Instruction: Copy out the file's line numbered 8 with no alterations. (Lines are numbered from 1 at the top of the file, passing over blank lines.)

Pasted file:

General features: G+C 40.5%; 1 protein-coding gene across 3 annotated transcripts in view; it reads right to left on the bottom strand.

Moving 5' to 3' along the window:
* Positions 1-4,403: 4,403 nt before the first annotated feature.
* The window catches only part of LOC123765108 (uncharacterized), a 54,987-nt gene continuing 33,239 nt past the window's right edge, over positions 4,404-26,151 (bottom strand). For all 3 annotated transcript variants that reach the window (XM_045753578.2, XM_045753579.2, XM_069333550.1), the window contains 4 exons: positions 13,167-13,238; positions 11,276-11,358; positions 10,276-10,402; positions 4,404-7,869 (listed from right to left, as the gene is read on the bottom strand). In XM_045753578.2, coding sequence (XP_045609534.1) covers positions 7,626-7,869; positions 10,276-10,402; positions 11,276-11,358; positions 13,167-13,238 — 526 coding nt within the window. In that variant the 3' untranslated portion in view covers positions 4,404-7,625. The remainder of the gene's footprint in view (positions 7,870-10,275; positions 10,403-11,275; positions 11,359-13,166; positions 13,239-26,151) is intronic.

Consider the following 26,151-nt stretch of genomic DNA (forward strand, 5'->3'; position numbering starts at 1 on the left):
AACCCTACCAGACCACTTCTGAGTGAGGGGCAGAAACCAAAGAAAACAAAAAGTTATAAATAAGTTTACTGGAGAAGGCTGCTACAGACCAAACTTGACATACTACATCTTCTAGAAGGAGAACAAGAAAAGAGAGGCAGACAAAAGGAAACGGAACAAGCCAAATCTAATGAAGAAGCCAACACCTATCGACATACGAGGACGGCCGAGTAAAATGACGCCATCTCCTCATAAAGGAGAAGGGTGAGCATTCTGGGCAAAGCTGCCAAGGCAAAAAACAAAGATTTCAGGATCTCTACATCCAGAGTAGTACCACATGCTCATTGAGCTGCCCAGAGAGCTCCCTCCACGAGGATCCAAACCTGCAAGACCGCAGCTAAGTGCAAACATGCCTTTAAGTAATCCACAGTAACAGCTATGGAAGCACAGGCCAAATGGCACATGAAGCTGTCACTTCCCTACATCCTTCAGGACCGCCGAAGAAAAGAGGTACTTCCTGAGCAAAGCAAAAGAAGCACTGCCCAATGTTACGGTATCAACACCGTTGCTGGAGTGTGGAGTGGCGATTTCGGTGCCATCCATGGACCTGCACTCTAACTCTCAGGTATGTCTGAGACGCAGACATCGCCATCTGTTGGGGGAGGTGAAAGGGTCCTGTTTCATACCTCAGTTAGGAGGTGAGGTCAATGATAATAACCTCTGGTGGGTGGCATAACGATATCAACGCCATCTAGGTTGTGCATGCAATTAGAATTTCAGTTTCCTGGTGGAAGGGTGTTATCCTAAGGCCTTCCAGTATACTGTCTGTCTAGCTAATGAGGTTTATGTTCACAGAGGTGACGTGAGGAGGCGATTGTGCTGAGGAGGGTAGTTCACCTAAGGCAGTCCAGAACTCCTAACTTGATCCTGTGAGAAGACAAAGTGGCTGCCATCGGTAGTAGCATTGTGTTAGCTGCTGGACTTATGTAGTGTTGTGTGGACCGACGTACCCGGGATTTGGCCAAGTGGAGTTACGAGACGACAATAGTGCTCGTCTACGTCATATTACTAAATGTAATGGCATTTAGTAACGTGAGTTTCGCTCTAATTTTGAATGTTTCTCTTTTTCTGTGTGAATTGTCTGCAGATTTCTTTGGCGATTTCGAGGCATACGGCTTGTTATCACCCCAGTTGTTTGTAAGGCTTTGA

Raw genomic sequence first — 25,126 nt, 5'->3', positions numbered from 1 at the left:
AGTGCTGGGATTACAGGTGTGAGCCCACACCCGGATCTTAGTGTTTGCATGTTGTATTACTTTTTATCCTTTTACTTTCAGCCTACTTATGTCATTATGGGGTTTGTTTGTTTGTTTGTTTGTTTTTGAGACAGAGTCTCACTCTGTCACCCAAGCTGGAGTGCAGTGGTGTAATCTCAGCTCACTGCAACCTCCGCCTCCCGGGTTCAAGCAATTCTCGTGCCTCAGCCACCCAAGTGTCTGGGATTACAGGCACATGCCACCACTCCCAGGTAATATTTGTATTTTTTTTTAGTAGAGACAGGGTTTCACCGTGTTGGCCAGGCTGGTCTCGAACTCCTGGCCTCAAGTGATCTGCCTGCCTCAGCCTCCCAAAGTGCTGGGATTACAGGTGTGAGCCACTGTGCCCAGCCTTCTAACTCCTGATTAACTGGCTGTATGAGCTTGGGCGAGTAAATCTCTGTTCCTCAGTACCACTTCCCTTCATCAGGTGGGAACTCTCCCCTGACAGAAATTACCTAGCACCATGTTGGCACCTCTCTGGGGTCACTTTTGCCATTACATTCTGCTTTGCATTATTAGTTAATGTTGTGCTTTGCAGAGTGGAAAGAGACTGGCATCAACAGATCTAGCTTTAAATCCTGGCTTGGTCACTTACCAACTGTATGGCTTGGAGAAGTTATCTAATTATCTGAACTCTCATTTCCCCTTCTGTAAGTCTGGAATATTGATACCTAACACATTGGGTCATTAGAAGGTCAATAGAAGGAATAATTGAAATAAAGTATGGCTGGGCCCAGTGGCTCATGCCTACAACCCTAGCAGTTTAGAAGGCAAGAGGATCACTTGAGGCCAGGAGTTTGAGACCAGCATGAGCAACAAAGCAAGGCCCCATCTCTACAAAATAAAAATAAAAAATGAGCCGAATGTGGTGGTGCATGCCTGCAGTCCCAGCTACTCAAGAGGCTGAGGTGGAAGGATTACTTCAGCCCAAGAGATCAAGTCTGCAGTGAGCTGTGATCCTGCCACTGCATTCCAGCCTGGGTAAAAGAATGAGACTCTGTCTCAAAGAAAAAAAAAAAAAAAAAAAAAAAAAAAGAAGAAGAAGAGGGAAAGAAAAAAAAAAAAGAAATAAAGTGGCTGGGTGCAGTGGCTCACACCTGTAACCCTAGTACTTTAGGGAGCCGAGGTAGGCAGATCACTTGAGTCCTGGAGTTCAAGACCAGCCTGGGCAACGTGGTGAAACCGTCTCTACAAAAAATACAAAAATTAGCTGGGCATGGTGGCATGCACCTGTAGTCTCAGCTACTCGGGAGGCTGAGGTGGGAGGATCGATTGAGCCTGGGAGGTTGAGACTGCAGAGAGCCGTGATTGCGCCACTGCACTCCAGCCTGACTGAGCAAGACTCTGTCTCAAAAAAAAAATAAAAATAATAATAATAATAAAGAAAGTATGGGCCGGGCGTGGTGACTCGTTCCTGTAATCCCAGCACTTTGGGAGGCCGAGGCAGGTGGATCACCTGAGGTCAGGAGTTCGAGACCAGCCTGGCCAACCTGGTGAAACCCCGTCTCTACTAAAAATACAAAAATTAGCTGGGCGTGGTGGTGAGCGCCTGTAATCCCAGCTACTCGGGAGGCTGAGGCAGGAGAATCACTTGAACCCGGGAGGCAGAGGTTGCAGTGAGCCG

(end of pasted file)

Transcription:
AGTGCTGGGATTACAGGTGTGAGCCCACACCCGGATCTTAGTGTTTGCATGTTGTATTACTTTTTATCCTTTTACTTTCAGCCTACTTATGTCATTATGGGGTTTGTTTGTTTGTTTGTTTGTTTTTGAGACAGAGTCTCACTCTGTCACCCAAGCTGGAGTGCAGTGGTGTAATCTCAGCTCACTGCAACCTCCGCCTCCCGGGTTCAAGCAATTCTCGTGCCTCAGCCACCCAAGTGTCTGGGATTACAGGCACATGCCACCACTCCCAGGTAATATTTGTATTTTTTTTTAGTAGAGACAGGGTTTCACCGTGTTGGCCAGGCTGGTCTCGAACTCCTGGCCTCAAGTGATCTGCCTGCCTCAGCCTCCCAAAGTGCTGGGATTACAGGTGTGAGCCACTGTGCCCAGCCTTCTAACTCCTGATTAACTGGCTGTATGAGCTTGGGCGAGTAAATCTCTGTTCCTCAGTACCACTTCCCTTCATCAGGTGGGAACTCTCCCCTGACAGAAATTACCTAGCACCATGTTGGCACCTCTCTGGGGTCACTTTTGCCATTACATTCTGCTTTGCATTATTAGTTAATGTTGTGCTTTGCAGAGTGGAAAGAGACTGGCATCAACAGATCTAGCTTTAAATCCTGGCTTGGTCACTTACCAACTGTATGGCTTGGAGAAGTTATCTAATTATCTGAACTCTCATTTCCCCTTCTGTAAGTCTGGAATATTGATACCTAACACATTGGGTCATTAGAAGGTCAATAGAAGGAATAATTGAAATAAAGTATGGCTGGGCCCAGTGGCTCATGCCTACAACCCTAGCAGTTTAGAAGGCAAGAGGATCACTTGAGGCCAGGAGTTTGAGACCAGCATGAGCAACAAAGCAAGGCCCCATCTCTACAAAATAAAAATAAAAAATGAGCCGAATGTGGTGGTGCATGCCTGCAGTCCCAGCTACTCAAGAGGCTGAGGTGGAAGGATTACTTCAGCCCAAGAGATCAAGTCTGCAGTGAGCTGTGATCCTGCCACTGCATTCCAGCCTGGGTAAAAGAATGAGACTCTGTCTCAAAGAAAAAAAAAAAAAAAAAAAAAAAAAAAGAAGAAGAAGAGGGAAAGAAAAAAAAAAAAGAAATAAAGTGGCTGGGTGCAGTGGCTCACACCTGTAACCCTAGTACTTTAGGGAGCCGAGGTAGGCAGATCACTTGAGTCCTGGAGTTCAAGACCAGCCTGGGCAACGTGGTGAAACCGTCTCTACAAAAAATACAAAAATTAGCTGGGCATGGTGGCATGCACCTGTAGTCTCAGCTACTCGGGAGGCTGAGGTGGGAGGATCGATTGAGCCTGGGAGGTTGAGACTGCAGAGAGCCGTGATTGCGCCACTGCACTCCAGCCTGACTGAGCAAGACTCTGTCTCAAAAAAAAAATAAAAATAATAATAATAATAAAGAAAGTATGGGCCGGGCGTGGTGACTCGTTCCTGTAATCCCAGCACTTTGGGAGGCCGAGGCAGGTGGATCACCTGAGGTCAGGAGTTCGAGACCAGCCTGGCCAACCTGGTGAAACCCCGTCTCTACTAAAAATACAAAAATTAGCTGGGCGTGGTGGTGAGCGCCTGTAATCCCAGCTACTCGGGAGGCTGAGGCAGGAGAATCACTTGAACCCGGGAGGCAGAGGTTGCAGTGAGCCG